August 21, 2014

When imposing penalty upon a guilty plea or finding of guilt after trial, a Court has the discretion under certain circumstances to refrain from recording a conviction under the Criminal Law Sentencing Act 1988.*

In South Australia a ‘no conviction’ or ‘without conviction’ ruling automatically becomes a ‘Spent Conviction’ under section 4 of the Spent Convictions Act 2009.

It is an offence to disclose a Spent Conviction and thus such an offence should not appear on a Criminal History Clearance Check through the South Australian Police or other agencies, such as CrimTrac, that arrange such reports.

So what does this mean for your Police Check or Security Clearance for your employment?

A common misconception is that a Spent Conviction will not be disclosed to your employer or show up on a Police Clearance Check.

This is not the case.

The fact that a matter was finalised by way of ‘without conviction’ or ‘no conviction’ and thus becomes a Spent Conviction does not mean that it will never appear on your history.

There are State and Commonwealth exceptions to the disclosure of Spent Convictions.

Under the South Australian Spent Convictions Act 2009 a Spent Conviction can be disclosed if:

  • Your employment is with an intelligence or security agency and has a direct involvement in national intelligence or security activities (i.e. the defence force);
  • Your employment involved the care, guardianship, supervision or custody of a child or access to a child;
  • Your employment (paid or voluntary) involves working in close proximity with children on a regular basis;
  • Your employment directly involves acting as an advocate for children in legal proceedings;
  • Your employment involved care of vulnerable people including aged persons, persons with a disability, illness or impairment;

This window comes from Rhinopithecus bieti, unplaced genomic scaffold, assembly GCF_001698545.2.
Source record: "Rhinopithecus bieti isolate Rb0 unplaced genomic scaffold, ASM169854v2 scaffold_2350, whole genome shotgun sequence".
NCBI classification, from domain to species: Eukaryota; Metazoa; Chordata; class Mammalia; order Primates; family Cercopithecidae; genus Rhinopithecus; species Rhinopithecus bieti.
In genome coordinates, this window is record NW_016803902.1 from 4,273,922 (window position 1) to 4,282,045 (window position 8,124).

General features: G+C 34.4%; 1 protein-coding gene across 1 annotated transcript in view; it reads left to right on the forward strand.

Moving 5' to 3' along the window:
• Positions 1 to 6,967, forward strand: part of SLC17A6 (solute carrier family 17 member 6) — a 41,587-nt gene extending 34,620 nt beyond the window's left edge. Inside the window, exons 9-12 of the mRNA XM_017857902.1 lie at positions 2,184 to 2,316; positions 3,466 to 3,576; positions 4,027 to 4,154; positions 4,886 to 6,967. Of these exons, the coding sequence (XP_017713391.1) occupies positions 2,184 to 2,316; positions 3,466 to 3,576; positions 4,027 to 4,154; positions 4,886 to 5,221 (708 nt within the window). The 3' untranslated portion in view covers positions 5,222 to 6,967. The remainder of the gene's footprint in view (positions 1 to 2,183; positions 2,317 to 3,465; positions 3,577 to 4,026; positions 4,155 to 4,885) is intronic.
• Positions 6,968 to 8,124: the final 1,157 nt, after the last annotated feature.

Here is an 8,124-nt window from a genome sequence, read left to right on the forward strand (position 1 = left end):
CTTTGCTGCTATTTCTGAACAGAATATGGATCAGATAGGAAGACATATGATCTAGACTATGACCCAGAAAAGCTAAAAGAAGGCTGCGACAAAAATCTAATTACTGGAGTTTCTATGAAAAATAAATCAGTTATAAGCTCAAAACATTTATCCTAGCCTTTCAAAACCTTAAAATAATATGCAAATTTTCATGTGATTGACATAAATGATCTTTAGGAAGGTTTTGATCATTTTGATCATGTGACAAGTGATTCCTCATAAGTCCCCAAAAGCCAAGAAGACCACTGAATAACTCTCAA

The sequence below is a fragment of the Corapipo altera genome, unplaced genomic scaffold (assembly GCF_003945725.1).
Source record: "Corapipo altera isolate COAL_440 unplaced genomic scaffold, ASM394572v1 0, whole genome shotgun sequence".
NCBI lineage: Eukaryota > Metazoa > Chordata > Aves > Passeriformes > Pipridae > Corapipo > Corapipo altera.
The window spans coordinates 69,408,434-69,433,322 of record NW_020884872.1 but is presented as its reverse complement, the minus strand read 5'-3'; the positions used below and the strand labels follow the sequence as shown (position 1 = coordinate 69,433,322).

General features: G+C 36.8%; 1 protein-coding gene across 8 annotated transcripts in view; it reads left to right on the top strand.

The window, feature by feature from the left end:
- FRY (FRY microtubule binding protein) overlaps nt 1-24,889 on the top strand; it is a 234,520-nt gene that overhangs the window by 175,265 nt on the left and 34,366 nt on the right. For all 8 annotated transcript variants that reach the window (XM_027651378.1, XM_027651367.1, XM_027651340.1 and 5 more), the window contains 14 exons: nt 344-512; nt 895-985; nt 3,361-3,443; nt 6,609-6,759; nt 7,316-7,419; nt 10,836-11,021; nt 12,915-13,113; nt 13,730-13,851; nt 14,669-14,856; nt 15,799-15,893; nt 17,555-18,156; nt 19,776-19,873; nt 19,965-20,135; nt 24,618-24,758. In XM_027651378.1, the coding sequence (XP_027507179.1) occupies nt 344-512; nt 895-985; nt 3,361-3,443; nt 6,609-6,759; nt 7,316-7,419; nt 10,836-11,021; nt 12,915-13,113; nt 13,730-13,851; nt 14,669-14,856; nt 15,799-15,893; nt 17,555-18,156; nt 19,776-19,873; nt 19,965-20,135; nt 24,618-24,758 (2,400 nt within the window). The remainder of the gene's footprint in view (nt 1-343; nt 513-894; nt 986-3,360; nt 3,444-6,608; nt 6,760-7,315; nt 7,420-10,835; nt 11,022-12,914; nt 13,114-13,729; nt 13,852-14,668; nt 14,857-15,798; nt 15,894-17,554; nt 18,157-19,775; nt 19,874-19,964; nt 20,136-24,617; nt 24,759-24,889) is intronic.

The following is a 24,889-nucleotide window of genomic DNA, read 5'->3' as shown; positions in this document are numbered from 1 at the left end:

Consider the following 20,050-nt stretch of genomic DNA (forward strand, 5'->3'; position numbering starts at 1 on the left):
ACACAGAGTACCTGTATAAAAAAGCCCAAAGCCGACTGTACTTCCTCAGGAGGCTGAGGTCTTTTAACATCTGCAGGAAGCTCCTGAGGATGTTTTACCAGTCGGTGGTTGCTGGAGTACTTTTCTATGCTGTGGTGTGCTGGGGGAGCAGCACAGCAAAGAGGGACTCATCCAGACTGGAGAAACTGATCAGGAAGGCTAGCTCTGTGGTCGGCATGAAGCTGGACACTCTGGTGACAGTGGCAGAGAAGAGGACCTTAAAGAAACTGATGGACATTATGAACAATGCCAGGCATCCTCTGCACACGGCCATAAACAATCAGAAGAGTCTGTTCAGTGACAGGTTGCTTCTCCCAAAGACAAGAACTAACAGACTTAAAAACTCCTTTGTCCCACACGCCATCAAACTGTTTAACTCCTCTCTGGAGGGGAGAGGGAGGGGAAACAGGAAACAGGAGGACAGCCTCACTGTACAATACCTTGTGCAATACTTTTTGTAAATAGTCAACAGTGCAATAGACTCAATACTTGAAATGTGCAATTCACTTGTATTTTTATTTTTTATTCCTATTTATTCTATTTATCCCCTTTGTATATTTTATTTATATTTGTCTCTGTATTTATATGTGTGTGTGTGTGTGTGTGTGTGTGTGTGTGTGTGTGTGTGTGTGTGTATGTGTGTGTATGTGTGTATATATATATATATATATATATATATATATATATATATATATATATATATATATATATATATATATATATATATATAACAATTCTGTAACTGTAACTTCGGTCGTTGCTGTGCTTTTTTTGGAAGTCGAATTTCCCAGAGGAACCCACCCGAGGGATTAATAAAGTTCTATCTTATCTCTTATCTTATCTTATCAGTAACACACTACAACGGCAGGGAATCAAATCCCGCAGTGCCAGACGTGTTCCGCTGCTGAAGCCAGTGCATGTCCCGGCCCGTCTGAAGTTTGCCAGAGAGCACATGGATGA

• Your employment (paid or voluntary) involves in close proximity with aged persons or persons with a disability, illness or impairment;
  • Any assessment of whether you are a fit and proper person or a person of good character;
  • You are employed as a Police Officer;
  • You are employed in the prevention or fighting of fires (if the finding of Guilt relates to setting or lighting fires);
  • You are being considered for appointment as a justice of the peace, member of a Court or Tribunal.

The above list is not exhaustive and there may be other circumstances in which a Spent Conviction or without conviction is disclosed to an employer or potential employer.

Accordingly while many people consider pleading guilty as a matter of convenience even when they have a valid defence, the impact of a finding of guilt, whether a conviction is recorded or not, may have a lasting impact on your employment and career.

* The discretion to refrain from recording a conviction may be exercised when the Court proposes to impose a fine, a sentence of community service, or both and the Court is of the opinion that the person is unlikely to commit such an offence again and having regard to the character, antecedents, age or physical or mental condition of the person; or the fact that the offence was trifling; or any other extenuating circumstances, good reason exists for not recording a conviction.